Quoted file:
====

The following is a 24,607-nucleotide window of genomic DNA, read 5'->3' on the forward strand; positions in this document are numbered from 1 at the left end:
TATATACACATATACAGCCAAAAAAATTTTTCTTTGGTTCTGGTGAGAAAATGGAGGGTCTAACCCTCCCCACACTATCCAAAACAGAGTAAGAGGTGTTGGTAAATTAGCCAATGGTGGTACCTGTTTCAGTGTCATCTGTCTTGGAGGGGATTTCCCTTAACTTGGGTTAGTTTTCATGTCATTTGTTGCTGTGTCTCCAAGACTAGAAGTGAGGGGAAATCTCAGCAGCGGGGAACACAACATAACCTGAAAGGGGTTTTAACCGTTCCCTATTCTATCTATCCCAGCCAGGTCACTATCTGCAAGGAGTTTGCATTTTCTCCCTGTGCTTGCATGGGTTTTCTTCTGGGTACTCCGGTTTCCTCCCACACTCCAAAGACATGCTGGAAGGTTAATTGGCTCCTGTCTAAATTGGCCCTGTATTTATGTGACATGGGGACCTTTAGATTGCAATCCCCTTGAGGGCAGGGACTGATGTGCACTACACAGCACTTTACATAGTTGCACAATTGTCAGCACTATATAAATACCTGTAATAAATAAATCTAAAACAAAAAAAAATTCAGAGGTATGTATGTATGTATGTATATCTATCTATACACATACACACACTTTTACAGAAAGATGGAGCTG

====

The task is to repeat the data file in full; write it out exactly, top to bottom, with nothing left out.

The following is a 24,607-nucleotide window of genomic DNA, read 5'->3' on the forward strand; positions in this document are numbered from 1 at the left end:
TATATACACATATACAGCCAAAAAAATTTTTCTTTGGTTCTGGTGAGAAAATGGAGGGTCTAACCCTCCCCACACTATCCAAAACAGAGTAAGAGGTGTTGGTAAATTAGCCAATGGTGGTACCTGTTTCAGTGTCATCTGTCTTGGAGGGGATTTCCCTTAACTTGGGTTAGTTTTCATGTCATTTGTTGCTGTGTCTCCAAGACTAGAAGTGAGGGGAAATCTCAGCAGCGGGGAACACAACATAACCTGAAAGGGGTTTTAACCGTTCCCTATTCTATCTATCCCAGCCAGGTCACTATCTGCAAGGAGTTTGCATTTTCTCCCTGTGCTTGCATGGGTTTTCTTCTGGGTACTCCGGTTTCCTCCCACACTCCAAAGACATGCTGGAAGGTTAATTGGCTCCTGTCTAAATTGGCCCTGTATTTATGTGACATGGGGACCTTTAGATTGCAATCCCCTTGAGGGCAGGGACTGATGTGCACTACACAGCACTTTACATAGTTGCACAATTGTCAGCACTATATAAATACCTGTAATAAATAAATCTAAAACAAAAAAAAATTCAGAGGTATGTATGTATGTATGTATATCTATCTATACACATACACACACTTTTACAGAAAGATGGAGCTG